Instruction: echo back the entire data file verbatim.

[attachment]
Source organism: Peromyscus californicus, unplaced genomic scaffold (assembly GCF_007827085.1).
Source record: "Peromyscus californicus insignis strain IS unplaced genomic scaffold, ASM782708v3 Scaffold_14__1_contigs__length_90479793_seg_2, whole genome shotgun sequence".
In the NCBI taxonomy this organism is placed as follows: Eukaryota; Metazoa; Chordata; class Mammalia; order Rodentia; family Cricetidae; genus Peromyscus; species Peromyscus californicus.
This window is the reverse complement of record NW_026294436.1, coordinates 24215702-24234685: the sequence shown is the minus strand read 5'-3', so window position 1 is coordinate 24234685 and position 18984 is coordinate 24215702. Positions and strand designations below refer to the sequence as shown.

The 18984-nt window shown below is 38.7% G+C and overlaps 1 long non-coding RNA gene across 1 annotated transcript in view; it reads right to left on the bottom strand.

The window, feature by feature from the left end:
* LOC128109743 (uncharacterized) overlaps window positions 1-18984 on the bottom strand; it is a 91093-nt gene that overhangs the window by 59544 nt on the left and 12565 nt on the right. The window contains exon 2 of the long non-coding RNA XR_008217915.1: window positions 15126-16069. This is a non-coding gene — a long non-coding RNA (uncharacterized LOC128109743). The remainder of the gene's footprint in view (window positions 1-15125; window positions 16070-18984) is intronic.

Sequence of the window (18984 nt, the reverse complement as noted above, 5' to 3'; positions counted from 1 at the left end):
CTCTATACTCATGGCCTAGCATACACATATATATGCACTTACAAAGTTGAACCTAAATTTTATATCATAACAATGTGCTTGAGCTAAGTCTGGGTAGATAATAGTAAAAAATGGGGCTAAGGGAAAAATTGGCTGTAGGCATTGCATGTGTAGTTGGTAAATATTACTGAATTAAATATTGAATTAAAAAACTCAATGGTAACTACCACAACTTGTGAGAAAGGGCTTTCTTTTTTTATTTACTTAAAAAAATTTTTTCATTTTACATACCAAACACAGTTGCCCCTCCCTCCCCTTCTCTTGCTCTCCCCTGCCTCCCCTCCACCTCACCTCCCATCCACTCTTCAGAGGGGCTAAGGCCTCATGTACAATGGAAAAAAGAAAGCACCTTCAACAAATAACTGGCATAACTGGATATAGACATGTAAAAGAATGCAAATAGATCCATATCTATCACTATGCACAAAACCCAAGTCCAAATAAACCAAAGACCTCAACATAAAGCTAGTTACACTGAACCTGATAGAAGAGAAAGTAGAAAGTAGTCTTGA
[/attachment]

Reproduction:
Source organism: Peromyscus californicus, unplaced genomic scaffold (assembly GCF_007827085.1).
Source record: "Peromyscus californicus insignis strain IS unplaced genomic scaffold, ASM782708v3 Scaffold_14__1_contigs__length_90479793_seg_2, whole genome shotgun sequence".
In the NCBI taxonomy this organism is placed as follows: Eukaryota; Metazoa; Chordata; class Mammalia; order Rodentia; family Cricetidae; genus Peromyscus; species Peromyscus californicus.
This window is the reverse complement of record NW_026294436.1, coordinates 24215702-24234685: the sequence shown is the minus strand read 5'-3', so window position 1 is coordinate 24234685 and position 18984 is coordinate 24215702. Positions and strand designations below refer to the sequence as shown.

The 18984-nt window shown below is 38.7% G+C and overlaps 1 long non-coding RNA gene across 1 annotated transcript in view; it reads right to left on the bottom strand.

The window, feature by feature from the left end:
* LOC128109743 (uncharacterized) overlaps window positions 1-18984 on the bottom strand; it is a 91093-nt gene that overhangs the window by 59544 nt on the left and 12565 nt on the right. The window contains exon 2 of the long non-coding RNA XR_008217915.1: window positions 15126-16069. This is a non-coding gene — a long non-coding RNA (uncharacterized LOC128109743). The remainder of the gene's footprint in view (window positions 1-15125; window positions 16070-18984) is intronic.

Sequence of the window (18984 nt, the reverse complement as noted above, 5' to 3'; positions counted from 1 at the left end):
CTCTATACTCATGGCCTAGCATACACATATATATGCACTTACAAAGTTGAACCTAAATTTTATATCATAACAATGTGCTTGAGCTAAGTCTGGGTAGATAATAGTAAAAAATGGGGCTAAGGGAAAAATTGGCTGTAGGCATTGCATGTGTAGTTGGTAAATATTACTGAATTAAATATTGAATTAAAAAACTCAATGGTAACTACCACAACTTGTGAGAAAGGGCTTTCTTTTTTTATTTACTTAAAAAAATTTTTTCATTTTACATACCAAACACAGTTGCCCCTCCCTCCCCTTCTCTTGCTCTCCCCTGCCTCCCCTCCACCTCACCTCCCATCCACTCTTCAGAGGGGCTAAGGCCTCATGTACAATGGAAAAAAGAAAGCACCTTCAACAAATAACTGGCATAACTGGATATAGACATGTAAAAGAATGCAAATAGATCCATATCTATCACTATGCACAAAACCCAAGTCCAAATAAACCAAAGACCTCAACATAAAGCTAGTTACACTGAACCTGATAGAAGAGAAAGTAGAAAGTAGTCTTGA